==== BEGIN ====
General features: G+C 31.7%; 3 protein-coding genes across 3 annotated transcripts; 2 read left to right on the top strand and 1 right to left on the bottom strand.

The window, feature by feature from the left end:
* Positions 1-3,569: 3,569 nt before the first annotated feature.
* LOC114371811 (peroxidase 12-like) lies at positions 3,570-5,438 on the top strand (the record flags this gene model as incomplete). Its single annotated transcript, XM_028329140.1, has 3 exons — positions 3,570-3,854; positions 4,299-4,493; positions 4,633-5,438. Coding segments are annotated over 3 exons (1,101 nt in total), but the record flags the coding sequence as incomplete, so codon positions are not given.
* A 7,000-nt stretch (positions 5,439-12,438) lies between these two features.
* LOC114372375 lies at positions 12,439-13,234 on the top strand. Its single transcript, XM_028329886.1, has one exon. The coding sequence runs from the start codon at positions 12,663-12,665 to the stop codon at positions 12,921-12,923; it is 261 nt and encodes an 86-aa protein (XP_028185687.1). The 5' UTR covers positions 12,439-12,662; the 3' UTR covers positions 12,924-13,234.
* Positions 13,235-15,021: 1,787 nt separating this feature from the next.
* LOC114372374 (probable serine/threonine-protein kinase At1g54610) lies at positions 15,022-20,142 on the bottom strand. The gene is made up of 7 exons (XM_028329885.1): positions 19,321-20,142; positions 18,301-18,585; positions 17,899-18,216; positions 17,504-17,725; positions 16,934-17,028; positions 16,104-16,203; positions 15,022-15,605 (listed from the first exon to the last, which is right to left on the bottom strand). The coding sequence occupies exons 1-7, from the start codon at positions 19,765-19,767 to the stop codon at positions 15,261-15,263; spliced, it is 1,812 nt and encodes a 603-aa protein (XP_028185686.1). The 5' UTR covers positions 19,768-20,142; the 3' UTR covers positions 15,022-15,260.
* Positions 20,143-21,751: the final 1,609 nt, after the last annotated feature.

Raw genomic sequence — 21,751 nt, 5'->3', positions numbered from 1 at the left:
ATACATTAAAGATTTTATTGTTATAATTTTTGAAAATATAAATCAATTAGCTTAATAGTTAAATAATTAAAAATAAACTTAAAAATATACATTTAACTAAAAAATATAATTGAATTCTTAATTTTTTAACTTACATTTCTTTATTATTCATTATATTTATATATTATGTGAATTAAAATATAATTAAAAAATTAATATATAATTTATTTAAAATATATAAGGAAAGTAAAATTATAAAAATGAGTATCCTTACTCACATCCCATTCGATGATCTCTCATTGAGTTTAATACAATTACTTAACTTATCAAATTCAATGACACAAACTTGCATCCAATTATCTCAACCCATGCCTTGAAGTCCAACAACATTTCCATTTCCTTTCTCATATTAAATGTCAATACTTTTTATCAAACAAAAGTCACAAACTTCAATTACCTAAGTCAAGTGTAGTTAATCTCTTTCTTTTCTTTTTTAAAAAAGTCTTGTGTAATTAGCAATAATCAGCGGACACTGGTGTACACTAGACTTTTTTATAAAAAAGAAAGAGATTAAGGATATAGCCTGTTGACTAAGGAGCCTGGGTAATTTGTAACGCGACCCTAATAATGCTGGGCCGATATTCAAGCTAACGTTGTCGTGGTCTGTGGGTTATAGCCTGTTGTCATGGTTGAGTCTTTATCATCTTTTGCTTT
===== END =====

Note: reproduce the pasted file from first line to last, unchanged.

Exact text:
General features: G+C 31.7%; 3 protein-coding genes across 3 annotated transcripts; 2 read left to right on the top strand and 1 right to left on the bottom strand.

The window, feature by feature from the left end:
* Positions 1-3,569: 3,569 nt before the first annotated feature.
* LOC114371811 (peroxidase 12-like) lies at positions 3,570-5,438 on the top strand (the record flags this gene model as incomplete). Its single annotated transcript, XM_028329140.1, has 3 exons — positions 3,570-3,854; positions 4,299-4,493; positions 4,633-5,438. Coding segments are annotated over 3 exons (1,101 nt in total), but the record flags the coding sequence as incomplete, so codon positions are not given.
* A 7,000-nt stretch (positions 5,439-12,438) lies between these two features.
* LOC114372375 lies at positions 12,439-13,234 on the top strand. Its single transcript, XM_028329886.1, has one exon. The coding sequence runs from the start codon at positions 12,663-12,665 to the stop codon at positions 12,921-12,923; it is 261 nt and encodes an 86-aa protein (XP_028185687.1). The 5' UTR covers positions 12,439-12,662; the 3' UTR covers positions 12,924-13,234.
* Positions 13,235-15,021: 1,787 nt separating this feature from the next.
* LOC114372374 (probable serine/threonine-protein kinase At1g54610) lies at positions 15,022-20,142 on the bottom strand. The gene is made up of 7 exons (XM_028329885.1): positions 19,321-20,142; positions 18,301-18,585; positions 17,899-18,216; positions 17,504-17,725; positions 16,934-17,028; positions 16,104-16,203; positions 15,022-15,605 (listed from the first exon to the last, which is right to left on the bottom strand). The coding sequence occupies exons 1-7, from the start codon at positions 19,765-19,767 to the stop codon at positions 15,261-15,263; spliced, it is 1,812 nt and encodes a 603-aa protein (XP_028185686.1). The 5' UTR covers positions 19,768-20,142; the 3' UTR covers positions 15,022-15,260.
* Positions 20,143-21,751: the final 1,609 nt, after the last annotated feature.

Raw genomic sequence — 21,751 nt, 5'->3', positions numbered from 1 at the left:
ATACATTAAAGATTTTATTGTTATAATTTTTGAAAATATAAATCAATTAGCTTAATAGTTAAATAATTAAAAATAAACTTAAAAATATACATTTAACTAAAAAATATAATTGAATTCTTAATTTTTTAACTTACATTTCTTTATTATTCATTATATTTATATATTATGTGAATTAAAATATAATTAAAAAATTAATATATAATTTATTTAAAATATATAAGGAAAGTAAAATTATAAAAATGAGTATCCTTACTCACATCCCATTCGATGATCTCTCATTGAGTTTAATACAATTACTTAACTTATCAAATTCAATGACACAAACTTGCATCCAATTATCTCAACCCATGCCTTGAAGTCCAACAACATTTCCATTTCCTTTCTCATATTAAATGTCAATACTTTTTATCAAACAAAAGTCACAAACTTCAATTACCTAAGTCAAGTGTAGTTAATCTCTTTCTTTTCTTTTTTAAAAAAGTCTTGTGTAATTAGCAATAATCAGCGGACACTGGTGTACACTAGACTTTTTTATAAAAAAGAAAGAGATTAAGGATATAGCCTGTTGACTAAGGAGCCTGGGTAATTTGTAACGCGACCCTAATAATGCTGGGCCGATATTCAAGCTAACGTTGTCGTGGTCTGTGGGTTATAGCCTGTTGTCATGGTTGAGTCTTTATCATCTTTTGCTTT